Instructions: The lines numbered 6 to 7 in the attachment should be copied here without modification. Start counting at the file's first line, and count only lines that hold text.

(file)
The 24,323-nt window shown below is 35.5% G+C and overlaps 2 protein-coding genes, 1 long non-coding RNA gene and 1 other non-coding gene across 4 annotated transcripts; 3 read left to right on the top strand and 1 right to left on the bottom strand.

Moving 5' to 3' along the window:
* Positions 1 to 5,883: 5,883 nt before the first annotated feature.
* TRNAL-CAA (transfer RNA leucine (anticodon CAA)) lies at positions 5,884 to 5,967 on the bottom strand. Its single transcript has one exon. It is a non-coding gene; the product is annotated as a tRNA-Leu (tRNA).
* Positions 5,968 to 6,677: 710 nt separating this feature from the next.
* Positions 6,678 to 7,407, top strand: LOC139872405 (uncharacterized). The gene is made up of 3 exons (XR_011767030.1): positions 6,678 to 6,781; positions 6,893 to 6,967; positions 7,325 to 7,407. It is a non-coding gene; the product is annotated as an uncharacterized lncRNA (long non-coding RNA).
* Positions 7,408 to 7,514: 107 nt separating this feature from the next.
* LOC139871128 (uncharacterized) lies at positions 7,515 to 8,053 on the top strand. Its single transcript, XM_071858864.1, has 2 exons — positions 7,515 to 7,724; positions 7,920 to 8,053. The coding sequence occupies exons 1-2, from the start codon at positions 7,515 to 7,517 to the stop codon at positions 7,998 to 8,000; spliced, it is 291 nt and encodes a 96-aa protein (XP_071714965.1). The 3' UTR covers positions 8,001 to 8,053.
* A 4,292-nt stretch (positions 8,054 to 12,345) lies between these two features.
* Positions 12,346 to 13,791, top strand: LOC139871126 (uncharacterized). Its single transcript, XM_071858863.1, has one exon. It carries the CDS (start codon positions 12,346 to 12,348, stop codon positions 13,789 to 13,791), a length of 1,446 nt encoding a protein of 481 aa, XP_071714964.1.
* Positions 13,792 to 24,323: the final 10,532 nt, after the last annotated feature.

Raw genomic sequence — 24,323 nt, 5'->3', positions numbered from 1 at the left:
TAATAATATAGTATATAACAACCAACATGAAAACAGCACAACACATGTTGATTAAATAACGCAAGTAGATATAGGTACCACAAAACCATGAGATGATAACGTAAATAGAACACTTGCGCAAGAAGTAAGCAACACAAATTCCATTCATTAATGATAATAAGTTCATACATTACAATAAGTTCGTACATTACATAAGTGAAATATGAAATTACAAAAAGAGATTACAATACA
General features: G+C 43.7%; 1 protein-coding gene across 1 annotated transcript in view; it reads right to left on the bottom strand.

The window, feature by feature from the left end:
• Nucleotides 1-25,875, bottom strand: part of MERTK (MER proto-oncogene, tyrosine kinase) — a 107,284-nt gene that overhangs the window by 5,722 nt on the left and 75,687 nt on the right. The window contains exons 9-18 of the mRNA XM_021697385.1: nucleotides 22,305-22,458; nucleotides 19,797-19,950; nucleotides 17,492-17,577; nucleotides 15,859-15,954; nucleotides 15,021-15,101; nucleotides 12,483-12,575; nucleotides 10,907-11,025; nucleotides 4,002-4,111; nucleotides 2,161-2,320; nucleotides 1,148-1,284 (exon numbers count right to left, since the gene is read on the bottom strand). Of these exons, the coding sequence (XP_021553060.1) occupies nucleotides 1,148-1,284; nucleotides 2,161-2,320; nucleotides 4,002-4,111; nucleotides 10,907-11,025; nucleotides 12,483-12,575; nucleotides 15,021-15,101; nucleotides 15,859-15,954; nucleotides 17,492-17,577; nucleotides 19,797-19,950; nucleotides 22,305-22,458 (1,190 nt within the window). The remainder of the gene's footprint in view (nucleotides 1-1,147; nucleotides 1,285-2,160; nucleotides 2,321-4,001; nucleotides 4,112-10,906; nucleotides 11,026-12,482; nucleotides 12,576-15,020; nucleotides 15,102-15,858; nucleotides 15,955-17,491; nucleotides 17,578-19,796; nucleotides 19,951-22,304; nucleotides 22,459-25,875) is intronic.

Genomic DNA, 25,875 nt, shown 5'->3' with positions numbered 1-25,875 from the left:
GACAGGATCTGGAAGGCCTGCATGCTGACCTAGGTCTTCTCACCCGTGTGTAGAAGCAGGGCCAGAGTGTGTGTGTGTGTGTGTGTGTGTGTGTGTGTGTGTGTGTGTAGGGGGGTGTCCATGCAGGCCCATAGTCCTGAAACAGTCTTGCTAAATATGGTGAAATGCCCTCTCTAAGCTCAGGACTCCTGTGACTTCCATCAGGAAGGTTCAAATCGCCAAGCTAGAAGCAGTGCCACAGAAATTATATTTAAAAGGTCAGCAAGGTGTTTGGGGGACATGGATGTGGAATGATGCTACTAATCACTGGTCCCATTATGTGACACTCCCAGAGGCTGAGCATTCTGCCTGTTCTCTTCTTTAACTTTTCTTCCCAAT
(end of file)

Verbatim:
* Positions 6,678 to 7,407, top strand: LOC139872405 (uncharacterized). The gene is made up of 3 exons (XR_011767030.1): positions 6,678 to 6,781; positions 6,893 to 6,967; positions 7,325 to 7,407. It is a non-coding gene; the product is annotated as an uncharacterized lncRNA (long non-coding RNA).
* Positions 7,408 to 7,514: 107 nt separating this feature from the next.